One of the key roles of Connected KC 2050 is to identify and prioritize significant future transportation projects for the region, including those that can be completed within projected revenues as well as illustrative projects that will require resources beyond what we can reasonably expect today.
MARC asks local governments, state departments of transportation, public transportation providers and other organizations to submit applications for projects that would advance the regional vision and respond to regional needs identified in the planning process to connect people to vibrant places and strong communities. Local governments were not asked to submit projects currently identified in the region’s Transportation Improvement Program (TIP). By reference, Connected KC 2050 already includes projects and funding sources identified in the TIP which offers a more specific accounting for the first four years of the plan.
From the first call in 2019, 39 agencies submitted 425 projects totaling $14.2 billion. Each application was scored according to evaluation criteria based on regional transportation goals. Projects that would maintain, operate or rehabilitate our current system were prioritized first from the financial resources identified for asset management, operations and maintenance. All projects were assessed by members of MARC planning and policy committees to determine which were high, medium or low priority. The public also provided comments.
The following table provides the total capital (i.e. construction) cost of financially constrained, and illustrative projects by system in 2019 dollars. Additionally, actual construction costs are considerably higher, because of inflation, depending on when a project is slated to be built during the course of the 30-year plan horizon. While the cost in 2019 dollars for all financially constrained projects is about $7.3 billion, with inflation the cost is nearly $11 billion.
Of the 289 financially constrained projects, 99 are to rehabilitate part of the existing transportation system and 190 are system expansion or new facilities. The plan also contains 136 illustrative projects. In total, 425 projects are included in the plan. MARC staff completed financial projections divided into the following categories: Kansas state system, Kansas local system, Missouri state system, Missouri local system and transit.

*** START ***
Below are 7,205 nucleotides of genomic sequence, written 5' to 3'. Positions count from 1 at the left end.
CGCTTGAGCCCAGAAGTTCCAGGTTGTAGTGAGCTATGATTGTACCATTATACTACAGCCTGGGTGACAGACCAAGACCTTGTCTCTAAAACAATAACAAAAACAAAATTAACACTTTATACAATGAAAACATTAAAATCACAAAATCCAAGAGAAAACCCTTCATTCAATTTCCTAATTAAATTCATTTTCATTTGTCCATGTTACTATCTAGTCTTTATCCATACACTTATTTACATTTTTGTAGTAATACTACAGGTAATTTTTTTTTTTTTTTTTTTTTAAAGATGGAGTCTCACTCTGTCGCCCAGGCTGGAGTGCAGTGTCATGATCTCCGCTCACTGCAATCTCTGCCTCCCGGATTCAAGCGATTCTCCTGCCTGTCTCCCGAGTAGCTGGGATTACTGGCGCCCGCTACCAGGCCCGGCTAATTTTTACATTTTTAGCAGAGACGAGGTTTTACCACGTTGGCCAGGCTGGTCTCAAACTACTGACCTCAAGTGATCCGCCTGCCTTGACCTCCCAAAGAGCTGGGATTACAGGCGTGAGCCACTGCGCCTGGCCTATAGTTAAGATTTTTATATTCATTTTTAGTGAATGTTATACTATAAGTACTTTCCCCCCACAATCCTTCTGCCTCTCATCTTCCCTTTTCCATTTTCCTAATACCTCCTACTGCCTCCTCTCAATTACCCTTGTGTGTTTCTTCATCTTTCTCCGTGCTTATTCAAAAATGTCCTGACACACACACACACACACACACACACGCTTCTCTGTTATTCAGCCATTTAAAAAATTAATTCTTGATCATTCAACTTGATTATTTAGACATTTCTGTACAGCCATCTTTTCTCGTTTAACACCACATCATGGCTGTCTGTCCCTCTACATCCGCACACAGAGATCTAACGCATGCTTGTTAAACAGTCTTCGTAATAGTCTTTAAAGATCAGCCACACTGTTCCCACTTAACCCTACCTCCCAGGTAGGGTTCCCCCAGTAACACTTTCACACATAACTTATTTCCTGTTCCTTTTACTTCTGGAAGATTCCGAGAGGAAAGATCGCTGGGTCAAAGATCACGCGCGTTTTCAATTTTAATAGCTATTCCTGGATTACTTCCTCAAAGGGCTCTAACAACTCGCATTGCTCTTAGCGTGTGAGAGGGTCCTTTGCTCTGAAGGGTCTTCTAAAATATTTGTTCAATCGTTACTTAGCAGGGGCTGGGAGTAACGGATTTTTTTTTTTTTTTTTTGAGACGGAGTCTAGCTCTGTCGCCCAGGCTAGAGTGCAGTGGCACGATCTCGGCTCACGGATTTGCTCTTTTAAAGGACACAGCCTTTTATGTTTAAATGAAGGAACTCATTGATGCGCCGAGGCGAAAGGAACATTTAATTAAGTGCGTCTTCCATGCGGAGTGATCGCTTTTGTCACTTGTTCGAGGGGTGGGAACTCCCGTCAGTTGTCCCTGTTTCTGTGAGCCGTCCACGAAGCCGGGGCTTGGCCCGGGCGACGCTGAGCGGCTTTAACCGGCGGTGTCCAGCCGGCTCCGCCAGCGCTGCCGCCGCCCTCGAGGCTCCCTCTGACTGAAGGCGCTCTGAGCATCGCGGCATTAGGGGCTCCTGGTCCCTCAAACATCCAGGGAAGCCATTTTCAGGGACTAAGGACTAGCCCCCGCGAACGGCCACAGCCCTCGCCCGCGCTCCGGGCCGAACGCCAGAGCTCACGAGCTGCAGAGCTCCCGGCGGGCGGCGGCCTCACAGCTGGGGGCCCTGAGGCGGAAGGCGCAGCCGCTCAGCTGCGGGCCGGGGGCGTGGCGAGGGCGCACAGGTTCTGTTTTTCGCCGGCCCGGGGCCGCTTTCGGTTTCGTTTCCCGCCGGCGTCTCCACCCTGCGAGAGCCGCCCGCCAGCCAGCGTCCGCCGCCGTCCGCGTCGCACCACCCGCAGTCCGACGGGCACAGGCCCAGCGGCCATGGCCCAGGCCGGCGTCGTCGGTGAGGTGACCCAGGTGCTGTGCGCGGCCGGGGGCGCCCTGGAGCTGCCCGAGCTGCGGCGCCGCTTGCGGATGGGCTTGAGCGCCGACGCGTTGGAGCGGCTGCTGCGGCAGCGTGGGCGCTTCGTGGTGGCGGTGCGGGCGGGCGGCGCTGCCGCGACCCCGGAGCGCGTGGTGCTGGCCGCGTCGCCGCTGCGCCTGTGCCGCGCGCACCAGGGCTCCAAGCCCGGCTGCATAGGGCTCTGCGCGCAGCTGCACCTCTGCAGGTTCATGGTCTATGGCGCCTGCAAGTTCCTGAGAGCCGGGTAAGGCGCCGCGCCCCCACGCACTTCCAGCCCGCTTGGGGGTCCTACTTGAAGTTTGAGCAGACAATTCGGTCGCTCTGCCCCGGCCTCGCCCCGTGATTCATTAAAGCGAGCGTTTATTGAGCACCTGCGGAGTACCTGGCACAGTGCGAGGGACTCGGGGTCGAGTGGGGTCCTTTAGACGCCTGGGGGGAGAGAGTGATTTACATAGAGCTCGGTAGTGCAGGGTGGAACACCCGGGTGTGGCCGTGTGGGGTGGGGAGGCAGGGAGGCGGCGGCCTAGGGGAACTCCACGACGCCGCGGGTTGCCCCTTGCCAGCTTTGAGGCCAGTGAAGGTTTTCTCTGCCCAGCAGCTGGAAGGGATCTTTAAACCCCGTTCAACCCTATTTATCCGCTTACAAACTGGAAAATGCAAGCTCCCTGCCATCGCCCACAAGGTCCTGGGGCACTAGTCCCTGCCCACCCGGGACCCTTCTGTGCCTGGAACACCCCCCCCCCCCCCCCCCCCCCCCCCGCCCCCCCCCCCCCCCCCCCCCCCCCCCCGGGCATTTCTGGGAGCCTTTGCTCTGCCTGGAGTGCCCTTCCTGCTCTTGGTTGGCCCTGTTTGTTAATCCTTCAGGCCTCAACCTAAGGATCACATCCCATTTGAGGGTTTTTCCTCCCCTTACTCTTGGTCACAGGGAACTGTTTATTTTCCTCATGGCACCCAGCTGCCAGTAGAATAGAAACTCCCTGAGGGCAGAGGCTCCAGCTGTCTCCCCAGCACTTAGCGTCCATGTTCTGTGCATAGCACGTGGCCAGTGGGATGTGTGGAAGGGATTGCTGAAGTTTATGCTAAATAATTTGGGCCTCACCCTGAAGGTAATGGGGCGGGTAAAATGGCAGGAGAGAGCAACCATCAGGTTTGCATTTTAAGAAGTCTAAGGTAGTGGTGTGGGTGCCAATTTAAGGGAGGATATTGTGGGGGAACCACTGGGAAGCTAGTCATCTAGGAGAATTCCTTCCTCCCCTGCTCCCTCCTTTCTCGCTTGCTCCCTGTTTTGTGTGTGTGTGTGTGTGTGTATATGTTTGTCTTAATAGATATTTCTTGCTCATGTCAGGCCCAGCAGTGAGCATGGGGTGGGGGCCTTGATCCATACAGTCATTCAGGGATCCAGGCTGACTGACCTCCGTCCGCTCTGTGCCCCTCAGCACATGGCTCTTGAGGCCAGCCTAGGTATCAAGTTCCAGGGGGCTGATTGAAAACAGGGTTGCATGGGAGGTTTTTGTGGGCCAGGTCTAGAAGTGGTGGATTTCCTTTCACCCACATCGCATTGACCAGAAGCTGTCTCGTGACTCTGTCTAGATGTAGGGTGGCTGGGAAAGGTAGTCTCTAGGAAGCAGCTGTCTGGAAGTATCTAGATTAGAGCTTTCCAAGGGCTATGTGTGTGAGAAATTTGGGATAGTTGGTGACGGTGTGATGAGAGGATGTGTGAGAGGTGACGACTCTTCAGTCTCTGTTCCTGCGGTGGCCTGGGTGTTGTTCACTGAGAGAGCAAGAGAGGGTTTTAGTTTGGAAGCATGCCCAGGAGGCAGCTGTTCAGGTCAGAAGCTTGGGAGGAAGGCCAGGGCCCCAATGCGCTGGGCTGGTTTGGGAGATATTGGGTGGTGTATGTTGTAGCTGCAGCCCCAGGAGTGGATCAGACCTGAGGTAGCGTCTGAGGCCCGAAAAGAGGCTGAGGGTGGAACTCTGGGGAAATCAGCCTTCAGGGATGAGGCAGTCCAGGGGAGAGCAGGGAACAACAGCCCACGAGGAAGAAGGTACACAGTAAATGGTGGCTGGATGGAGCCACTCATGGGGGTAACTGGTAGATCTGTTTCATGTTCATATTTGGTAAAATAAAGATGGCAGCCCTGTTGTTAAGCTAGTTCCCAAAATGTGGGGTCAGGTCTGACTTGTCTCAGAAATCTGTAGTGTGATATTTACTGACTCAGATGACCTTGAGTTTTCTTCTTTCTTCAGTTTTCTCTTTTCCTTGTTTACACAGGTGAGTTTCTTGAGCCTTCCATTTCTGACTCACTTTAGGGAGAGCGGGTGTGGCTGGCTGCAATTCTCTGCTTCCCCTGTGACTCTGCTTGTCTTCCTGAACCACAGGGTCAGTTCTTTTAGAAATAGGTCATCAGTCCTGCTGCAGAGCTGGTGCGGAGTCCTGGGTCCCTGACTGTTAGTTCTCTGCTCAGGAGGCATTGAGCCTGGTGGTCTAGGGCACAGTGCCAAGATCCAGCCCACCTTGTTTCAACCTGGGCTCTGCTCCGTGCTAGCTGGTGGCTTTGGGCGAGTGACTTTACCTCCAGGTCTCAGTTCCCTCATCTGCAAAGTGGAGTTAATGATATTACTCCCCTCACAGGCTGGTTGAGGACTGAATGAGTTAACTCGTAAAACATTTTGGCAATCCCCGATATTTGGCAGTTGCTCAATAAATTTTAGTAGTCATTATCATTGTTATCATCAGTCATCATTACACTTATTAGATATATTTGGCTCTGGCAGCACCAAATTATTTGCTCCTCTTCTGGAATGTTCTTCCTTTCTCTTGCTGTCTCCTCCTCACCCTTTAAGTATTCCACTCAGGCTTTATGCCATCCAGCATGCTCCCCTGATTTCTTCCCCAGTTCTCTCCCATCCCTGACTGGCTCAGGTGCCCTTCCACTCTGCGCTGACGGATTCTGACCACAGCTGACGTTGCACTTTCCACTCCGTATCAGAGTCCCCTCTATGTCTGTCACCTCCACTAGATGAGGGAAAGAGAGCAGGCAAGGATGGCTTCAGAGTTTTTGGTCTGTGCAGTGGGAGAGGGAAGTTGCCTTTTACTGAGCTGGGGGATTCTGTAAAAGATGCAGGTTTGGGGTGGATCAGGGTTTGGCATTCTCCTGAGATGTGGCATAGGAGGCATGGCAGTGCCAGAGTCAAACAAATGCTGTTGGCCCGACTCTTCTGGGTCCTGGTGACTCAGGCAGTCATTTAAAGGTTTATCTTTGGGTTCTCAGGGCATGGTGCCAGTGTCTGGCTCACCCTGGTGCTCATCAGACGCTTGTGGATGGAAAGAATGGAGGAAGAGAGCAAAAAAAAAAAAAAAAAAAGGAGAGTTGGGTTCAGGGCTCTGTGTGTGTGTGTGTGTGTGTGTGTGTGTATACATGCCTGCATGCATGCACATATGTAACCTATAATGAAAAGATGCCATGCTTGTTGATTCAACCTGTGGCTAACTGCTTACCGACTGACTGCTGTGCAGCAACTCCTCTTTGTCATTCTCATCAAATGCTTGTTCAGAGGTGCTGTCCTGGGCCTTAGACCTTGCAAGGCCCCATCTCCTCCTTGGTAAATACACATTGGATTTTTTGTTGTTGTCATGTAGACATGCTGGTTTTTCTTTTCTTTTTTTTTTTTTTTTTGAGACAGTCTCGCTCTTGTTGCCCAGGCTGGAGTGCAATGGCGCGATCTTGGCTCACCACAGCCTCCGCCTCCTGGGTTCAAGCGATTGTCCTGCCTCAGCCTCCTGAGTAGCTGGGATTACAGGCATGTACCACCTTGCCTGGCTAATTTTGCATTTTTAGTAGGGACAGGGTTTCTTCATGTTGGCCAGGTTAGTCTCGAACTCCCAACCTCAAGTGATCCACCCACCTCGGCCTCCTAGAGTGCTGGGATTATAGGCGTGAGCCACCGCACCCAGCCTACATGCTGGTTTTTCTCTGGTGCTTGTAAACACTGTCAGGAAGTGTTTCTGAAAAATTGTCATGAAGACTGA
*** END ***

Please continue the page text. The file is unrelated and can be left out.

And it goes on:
In order to prioritize these projects into financially constrained and illustrative lists, they were divided into the following categories which reflect the way transportation revenues are generated in the region:
While our projections showed sufficient future resources to support projects in the Kansas state and local systems, they showed limited future revenues to support system expansion in the Missouri local system and in transit project categories and no available funds for system expansion in the Missouri state system. The map below shows all of the projects that were fiscally constrained; you can use the layer list to add the illustrative projects that were submitted as well.
MARC’s planning committees received a priority matrix that showed projects organized by project score and committee priority. This gave priority to projects that received a high project score and high priority evaluation from the planning/policy committees.
In addition, a public survey was conducted to help identify relative priorities between the various project categories. This input was helpful in assessing public agreement with the assignment of priority to the various projects.
This process produced a list of projects that did not exclude any in categories that received significant public support unless due to limited financial resources. However, there are a variety of projects in categories with lower public support that are included in the financially constrained listing. Connected KC 2050 identifies a number of strategies to increase alignment with plan goals as these future projects advance towards implementation.